By Hideyuki Sano and Eimi Yamamitsu
TOKYO (Reuters) - The Tokyo Stock Exchange closed out a volatile session capped by news of U.S. President Donald Trump testing positive for the new coronavirus on Friday, a day after its worst-ever outage paralysed the world's third-largest equity market.
The market had opened on a positive note, with traders expressing relief that the shutdown was hardware-related rather than a cyber attack. But news of Trump's test reversed the market's course, sending traders scrambling to react.
"I feel like my head is about to explode," said Takeo Kamai, head of execution services at CLSA Japan. "When I heard the news (about Trump), I thought, 'Give me a break,' as I executed my trades."
He said the Tokyo Stock Exchange was fortunate that trading had resumed on a day like this.
"There's no doubt there would have been complaints from left, right and centre if (the outage) had happened today," he said.
Trade volume reached 2.86 trillion yen ($27.21 billion) on Friday, about 20% above the average daily turnover.
TSE SYSTEM OVERHAULED IN 2019
Thursday's outage was the result of a hardware problem at the bourse's "Arrowhead" trading system, and subsequent failure to switch to a back-up. It caused the first full-day suspension since the exchange moved to all-electronic trading in 1999.
It had come on a day of high anticipated trade volume following the release of the Bank of Japan's closely watched tankan corporate survey and a rise on Wall Street.
The meltdown also occurred just two weeks into new Prime Minister Yoshihide Suga's term - for which he has prioritised digitalisation - and dented Tokyo's hopes of replacing Hong Kong as an Asian financial hub.
"It's problematic that this happened after the TSE upgraded its system as recently as 2019," said Takatoshi Itoshima, strategist at Pictet Asset Management. "IoT (Internet of Things) related shares are meant to be the leader of 'Suganomics' trade but this won't impress foreign investors."
Officials from the Tokyo Stock Exchange and Japan Exchange Group Inc <8697.T>, which runs the bourse, as well as system developer Fujitsu Ltd <6702.T>, apologised for the debacle on Thursday.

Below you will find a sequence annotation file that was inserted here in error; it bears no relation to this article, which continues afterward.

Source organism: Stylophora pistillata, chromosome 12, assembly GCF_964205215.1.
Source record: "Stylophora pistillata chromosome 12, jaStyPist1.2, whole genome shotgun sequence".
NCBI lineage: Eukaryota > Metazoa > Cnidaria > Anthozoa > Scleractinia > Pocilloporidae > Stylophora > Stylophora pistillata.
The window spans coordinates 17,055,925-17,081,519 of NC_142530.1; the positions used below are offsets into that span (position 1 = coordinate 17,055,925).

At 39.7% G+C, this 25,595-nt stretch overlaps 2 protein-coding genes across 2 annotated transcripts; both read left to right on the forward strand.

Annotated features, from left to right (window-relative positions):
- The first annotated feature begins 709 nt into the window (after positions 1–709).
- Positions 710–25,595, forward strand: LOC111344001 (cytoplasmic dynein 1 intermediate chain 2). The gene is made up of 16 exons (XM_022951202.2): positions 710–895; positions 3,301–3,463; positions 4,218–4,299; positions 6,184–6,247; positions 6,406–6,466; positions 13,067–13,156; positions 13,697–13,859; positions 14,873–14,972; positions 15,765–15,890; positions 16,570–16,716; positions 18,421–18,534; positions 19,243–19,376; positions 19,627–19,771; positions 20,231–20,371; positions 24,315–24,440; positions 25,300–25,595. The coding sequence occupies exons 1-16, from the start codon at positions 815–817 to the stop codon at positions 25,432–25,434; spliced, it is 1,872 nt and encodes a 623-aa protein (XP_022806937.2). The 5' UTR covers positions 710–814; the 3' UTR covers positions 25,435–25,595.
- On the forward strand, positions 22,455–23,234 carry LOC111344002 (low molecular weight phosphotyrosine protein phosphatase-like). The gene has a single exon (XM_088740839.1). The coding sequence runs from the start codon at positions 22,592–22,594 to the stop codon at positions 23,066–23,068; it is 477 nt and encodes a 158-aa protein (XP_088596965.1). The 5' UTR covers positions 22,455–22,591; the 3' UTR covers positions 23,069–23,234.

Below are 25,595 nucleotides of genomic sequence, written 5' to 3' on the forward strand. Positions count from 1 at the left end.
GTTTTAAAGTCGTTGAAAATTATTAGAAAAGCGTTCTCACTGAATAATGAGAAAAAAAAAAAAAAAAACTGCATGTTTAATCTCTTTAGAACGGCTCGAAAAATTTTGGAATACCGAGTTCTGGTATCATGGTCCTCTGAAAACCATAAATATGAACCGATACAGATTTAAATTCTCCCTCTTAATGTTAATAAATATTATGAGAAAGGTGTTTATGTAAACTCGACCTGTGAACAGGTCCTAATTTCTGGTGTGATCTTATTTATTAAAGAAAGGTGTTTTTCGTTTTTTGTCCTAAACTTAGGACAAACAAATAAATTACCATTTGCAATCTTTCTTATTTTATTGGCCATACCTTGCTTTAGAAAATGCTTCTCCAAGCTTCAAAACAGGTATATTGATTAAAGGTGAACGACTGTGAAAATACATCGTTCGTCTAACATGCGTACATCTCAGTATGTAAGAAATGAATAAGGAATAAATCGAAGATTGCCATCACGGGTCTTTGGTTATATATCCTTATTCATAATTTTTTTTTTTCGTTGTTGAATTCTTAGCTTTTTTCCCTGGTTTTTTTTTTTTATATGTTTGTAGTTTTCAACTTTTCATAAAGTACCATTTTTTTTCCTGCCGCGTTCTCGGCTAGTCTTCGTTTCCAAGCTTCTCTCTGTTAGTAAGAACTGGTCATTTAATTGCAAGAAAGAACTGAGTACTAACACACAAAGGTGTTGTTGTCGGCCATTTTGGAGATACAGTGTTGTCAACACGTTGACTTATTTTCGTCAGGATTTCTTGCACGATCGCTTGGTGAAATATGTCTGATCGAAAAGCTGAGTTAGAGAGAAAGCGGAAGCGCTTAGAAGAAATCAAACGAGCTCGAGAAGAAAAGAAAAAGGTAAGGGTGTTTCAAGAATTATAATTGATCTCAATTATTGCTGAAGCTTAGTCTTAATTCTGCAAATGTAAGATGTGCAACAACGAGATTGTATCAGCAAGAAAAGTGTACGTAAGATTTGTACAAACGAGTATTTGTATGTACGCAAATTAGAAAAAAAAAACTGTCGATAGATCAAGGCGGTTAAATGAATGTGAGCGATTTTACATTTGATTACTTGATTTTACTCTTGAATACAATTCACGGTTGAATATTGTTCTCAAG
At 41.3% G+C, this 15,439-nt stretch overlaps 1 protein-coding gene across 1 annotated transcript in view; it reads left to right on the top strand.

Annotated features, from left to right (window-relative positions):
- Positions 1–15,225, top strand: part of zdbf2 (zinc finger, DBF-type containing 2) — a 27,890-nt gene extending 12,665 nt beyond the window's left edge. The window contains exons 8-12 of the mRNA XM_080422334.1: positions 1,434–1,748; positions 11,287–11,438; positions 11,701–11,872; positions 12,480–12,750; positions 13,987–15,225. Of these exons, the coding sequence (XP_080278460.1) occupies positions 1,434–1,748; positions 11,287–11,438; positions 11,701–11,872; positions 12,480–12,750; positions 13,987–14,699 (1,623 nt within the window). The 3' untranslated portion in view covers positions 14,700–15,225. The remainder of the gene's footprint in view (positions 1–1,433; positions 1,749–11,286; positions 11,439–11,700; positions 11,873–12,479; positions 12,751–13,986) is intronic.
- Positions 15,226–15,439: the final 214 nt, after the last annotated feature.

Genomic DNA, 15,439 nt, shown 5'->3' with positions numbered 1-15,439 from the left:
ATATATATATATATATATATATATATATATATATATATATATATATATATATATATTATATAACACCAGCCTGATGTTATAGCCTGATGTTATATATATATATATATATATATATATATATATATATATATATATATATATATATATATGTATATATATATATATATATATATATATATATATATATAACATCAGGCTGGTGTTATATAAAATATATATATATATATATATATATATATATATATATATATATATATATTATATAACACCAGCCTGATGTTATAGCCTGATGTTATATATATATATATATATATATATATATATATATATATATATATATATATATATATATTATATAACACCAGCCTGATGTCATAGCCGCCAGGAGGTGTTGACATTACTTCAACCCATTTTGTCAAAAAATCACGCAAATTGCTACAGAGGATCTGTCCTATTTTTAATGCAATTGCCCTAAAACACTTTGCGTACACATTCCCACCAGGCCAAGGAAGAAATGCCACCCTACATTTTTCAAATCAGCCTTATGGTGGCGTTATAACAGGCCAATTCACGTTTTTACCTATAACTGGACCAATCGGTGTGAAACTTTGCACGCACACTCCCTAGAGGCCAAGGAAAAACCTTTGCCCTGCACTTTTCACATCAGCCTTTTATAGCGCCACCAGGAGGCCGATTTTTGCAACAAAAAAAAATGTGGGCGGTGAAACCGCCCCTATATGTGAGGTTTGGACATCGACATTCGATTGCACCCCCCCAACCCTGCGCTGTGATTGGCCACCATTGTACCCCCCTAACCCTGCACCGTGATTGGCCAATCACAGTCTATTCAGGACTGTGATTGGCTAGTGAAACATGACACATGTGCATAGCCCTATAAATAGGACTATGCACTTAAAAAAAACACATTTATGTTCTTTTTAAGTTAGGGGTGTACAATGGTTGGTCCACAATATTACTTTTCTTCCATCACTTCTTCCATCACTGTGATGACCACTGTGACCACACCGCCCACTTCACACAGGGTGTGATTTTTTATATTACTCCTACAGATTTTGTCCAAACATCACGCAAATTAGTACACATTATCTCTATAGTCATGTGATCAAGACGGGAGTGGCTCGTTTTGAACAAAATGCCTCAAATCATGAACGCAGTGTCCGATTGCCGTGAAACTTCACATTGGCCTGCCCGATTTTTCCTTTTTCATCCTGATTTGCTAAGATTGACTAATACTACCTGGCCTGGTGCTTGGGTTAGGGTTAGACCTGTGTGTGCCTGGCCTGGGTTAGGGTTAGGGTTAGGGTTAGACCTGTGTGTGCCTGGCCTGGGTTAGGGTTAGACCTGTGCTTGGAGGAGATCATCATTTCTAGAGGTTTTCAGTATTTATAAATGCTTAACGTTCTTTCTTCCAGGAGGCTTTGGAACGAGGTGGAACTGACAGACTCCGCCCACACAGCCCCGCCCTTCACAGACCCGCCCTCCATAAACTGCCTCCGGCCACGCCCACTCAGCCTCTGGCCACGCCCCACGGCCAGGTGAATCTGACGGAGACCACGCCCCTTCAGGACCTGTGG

Arrowhead, developed by Fujitsu, debuted in 2010, bringing processing times for trades to 5 milliseconds - on a par with the New York and London stock exchanges at the time. The system got an overhaul last November, and currently processes orders in about 0.2 milliseconds.
TSE said a disc device failure had caused abnormalities in the distribution of market information and monitoring functions, although the fundamental cause of the problem was still unknown.
It declined to comment on possible compensation issues, while industry sources said brokerages' contracts with the bourse generally shield the exchange from compensation claims associated with trade suspensions, and that no such claims were made after previous shutdowns.
Shares in Fujitsu fell 2.75%, while Japan Exchange Group lost 1.94%, underperforming the main TOPIX index <.TOPX>, which fell 1.0%.
Japanese government officials expressed dismay, saying financial regulators would order an incident report from the TSE.
"It is truly regrettable that the opportunity of stock trading - an important economic activity - was lost," Digital Transformation Minister Takuya Hirai told a news conference.
"Whether it's caused by hardware failure, cyber attack, or natural disaster, there obviously needs to be a risk analysis for all occurrences and a proper BCP (business continuity plan) put in place (as Japan proceeds with digitalisation)."
Fujitsu said any findings from its investigation into the failure would be disclosed through the exchange. It declined to comment on any compensation issues, while TSE Chief Executive Officer Koichiro Miyahara said the bourse had no plans for now for any compensation claims, taking "full responsibility" for the shutdown.
($1 = 105.1200 yen)
(Reporting by Hideyuki Sano, Eimi Yamamitsu, Junko Fujita, Chang-Ran Kim, Makiko Yamazaki, Kaori Kaneko; Writing by Chang-Ran Kim; Editing by Stephen Coates and Christopher Cushing)